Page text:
White Album is a new app that forces a user’s iPhone camera to act like a disposable camera. It asks users to take 24 pictures in either a circle or square format. They don’t get to edit their photos after shooting, or even review them, so there’s no room for do-overs. Once the app’s “roll” is finished, users pay $20 to receive high-quality prints. When the elegant White Album package of photos comes in the mail, it’ll be the first time users get to see the raw, unedited pictures they took.
While it might seem counter-intuitive to dumb down a smartphone — to strip away many of its advantages — it’s a surprisingly good idea for a few reasons.
“While it may seem retro to send in unedited smartphone pics for printing, for decades amateur and professional photographers have longed for the element of surprise and discovery when images taken are revealed in the darkroom for the first time,” says Jonathan Davis, Sales and Marketing Manager at 42nd Street Photo, a popular photography and electronics store in New York City.
First, consider the advantages of smartphone photography. Mobile device users have a high-powered camera on them at all times, a nearly limitless amount of storage space for photos, the ability to edit and fix the pictures, and capability to instantly share them with everyone in their social networks.
In fact, we snap as many photos every two minutes nowadays as humanity as a whole did in the 19th century, but what becomes of those pictures?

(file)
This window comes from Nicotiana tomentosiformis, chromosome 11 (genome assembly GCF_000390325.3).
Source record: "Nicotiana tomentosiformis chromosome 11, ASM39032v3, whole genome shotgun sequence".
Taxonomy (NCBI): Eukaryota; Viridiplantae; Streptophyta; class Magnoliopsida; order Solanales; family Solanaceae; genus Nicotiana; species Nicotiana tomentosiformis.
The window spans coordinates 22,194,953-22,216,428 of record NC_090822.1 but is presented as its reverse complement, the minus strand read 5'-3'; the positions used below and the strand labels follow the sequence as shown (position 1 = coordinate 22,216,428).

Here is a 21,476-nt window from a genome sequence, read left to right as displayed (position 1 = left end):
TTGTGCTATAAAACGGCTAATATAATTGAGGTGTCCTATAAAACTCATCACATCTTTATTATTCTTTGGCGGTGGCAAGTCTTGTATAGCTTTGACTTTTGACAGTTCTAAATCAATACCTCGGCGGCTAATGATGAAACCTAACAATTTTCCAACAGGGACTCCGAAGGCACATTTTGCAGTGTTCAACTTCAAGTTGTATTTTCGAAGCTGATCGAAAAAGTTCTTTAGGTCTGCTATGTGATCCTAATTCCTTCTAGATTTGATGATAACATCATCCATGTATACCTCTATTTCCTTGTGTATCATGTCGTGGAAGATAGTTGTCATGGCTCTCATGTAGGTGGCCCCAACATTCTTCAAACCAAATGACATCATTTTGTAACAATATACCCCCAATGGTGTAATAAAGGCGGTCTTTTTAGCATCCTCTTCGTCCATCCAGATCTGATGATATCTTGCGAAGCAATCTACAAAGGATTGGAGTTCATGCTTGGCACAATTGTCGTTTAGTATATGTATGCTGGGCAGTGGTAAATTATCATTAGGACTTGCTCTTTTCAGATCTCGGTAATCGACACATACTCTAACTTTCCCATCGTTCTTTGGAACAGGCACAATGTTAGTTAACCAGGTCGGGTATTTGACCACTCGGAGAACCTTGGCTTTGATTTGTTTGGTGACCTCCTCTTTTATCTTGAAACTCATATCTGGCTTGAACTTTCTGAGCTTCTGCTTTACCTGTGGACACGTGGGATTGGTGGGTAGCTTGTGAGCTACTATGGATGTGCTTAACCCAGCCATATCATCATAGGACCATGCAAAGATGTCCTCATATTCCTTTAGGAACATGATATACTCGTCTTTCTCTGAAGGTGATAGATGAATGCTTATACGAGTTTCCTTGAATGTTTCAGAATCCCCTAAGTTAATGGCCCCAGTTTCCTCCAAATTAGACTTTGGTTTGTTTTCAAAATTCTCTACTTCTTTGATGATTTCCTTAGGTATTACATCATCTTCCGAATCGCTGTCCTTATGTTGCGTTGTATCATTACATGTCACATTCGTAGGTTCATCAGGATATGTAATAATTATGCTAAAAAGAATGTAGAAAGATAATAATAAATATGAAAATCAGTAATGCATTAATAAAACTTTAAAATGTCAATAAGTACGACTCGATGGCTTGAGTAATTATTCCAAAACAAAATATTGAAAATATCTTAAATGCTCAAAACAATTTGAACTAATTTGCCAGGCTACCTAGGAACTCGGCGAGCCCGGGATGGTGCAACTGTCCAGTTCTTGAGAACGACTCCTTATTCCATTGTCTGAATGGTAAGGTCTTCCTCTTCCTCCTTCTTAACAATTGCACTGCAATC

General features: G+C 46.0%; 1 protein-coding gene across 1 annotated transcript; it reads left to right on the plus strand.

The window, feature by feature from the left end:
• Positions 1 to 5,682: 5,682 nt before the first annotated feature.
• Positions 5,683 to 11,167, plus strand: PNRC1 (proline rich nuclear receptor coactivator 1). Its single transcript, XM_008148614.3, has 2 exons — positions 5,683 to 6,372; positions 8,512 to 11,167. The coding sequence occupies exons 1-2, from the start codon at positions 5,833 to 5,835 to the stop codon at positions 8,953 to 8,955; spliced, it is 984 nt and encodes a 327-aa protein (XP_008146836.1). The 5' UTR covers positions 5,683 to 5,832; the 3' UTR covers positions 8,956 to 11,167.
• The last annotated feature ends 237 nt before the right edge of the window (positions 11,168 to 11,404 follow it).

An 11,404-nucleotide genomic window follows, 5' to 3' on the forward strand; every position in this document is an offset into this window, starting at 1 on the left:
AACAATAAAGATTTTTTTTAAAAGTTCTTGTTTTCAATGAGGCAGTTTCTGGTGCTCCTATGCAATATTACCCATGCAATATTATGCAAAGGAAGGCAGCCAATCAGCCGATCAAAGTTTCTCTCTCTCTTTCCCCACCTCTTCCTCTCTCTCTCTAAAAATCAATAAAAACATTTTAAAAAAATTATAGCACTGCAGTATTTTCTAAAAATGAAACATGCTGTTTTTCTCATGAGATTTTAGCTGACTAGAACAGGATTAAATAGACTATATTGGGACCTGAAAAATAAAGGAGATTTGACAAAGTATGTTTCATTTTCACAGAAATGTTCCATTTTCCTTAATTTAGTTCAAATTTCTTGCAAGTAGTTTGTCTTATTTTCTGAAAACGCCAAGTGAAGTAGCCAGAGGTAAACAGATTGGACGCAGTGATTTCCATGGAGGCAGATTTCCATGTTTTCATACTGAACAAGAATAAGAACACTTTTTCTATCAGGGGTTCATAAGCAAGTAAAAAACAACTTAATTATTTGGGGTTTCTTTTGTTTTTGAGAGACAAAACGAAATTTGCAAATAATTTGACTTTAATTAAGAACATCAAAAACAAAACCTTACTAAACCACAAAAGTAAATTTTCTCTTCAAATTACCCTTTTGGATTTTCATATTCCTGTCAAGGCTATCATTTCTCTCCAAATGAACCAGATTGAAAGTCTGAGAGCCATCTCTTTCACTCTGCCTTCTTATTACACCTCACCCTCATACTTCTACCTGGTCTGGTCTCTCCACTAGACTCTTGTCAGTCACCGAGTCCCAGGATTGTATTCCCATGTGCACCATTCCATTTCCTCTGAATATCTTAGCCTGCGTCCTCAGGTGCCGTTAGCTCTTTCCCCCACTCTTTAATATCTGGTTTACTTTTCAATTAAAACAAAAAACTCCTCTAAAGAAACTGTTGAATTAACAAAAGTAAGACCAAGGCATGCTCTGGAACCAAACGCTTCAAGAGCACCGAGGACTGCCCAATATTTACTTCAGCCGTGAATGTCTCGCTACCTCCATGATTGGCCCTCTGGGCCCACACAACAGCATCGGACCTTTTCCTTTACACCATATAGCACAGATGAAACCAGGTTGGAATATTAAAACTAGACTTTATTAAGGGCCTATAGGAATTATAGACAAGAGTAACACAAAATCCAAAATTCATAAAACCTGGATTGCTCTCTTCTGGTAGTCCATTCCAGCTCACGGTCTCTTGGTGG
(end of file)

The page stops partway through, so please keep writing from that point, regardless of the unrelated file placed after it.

“We’re taking tons and tons of photos all the time, and then we just forget about them,” said Greg Back, who came up with the idea for White Album while visiting his girlfriend’s family in Korea. “I don’t imagine that too many people scroll through all their old photos every Christmas and reminisce.”
And it’s not just about the loss of the physical photo album, either. There are no more shoeboxes of old photographs tucked away under beds or old packages of photos forgotten in drawers anymore. While physical copies of photos do go missing, of course, it may — ironically enough — be easier to hold onto them than onto the thousands of digital snaps taken by a series of increasingly obsolete digital cameras and smartphone. Unless you meticulously archive your digital photos, the pictures wind up lost in obscure corners of hard drives, unlikely to ever be seen again. They’re looked at once, and lost forever.
Not only does the app allow users to hold onto their memories, it also forces them to be more conscientious of what they take pictures of. With nearly infinite film, smartphone photographers have no reason to hold back. They take pictures of just about anything and everything, and why not? If it’s not good, they can just take another or edit it.
The White Album, though, forces users not to fidget with their pictures. It’s just a viewfinder and shutter button. That’s it.
“You don’t really have to think about it too much when you’re in the act of shooting,” said Berg. “Because you literally can’t review your pictures, you just move on.”
With so many pictures of inconsequential times and items being taken, the pictures that really matter become devalued, and lost. White Album, however, forces users to think before they shoot. It makes users ask whether or not they should really use one of their 24 shots.
While this can be considered an advantage, others have not seen it that way. During beta testing, some users never finished their rolls, because they were being extra careful.
While both film and digital have their own advantages and drawbacks, the White Album app allows users to benefit from both models.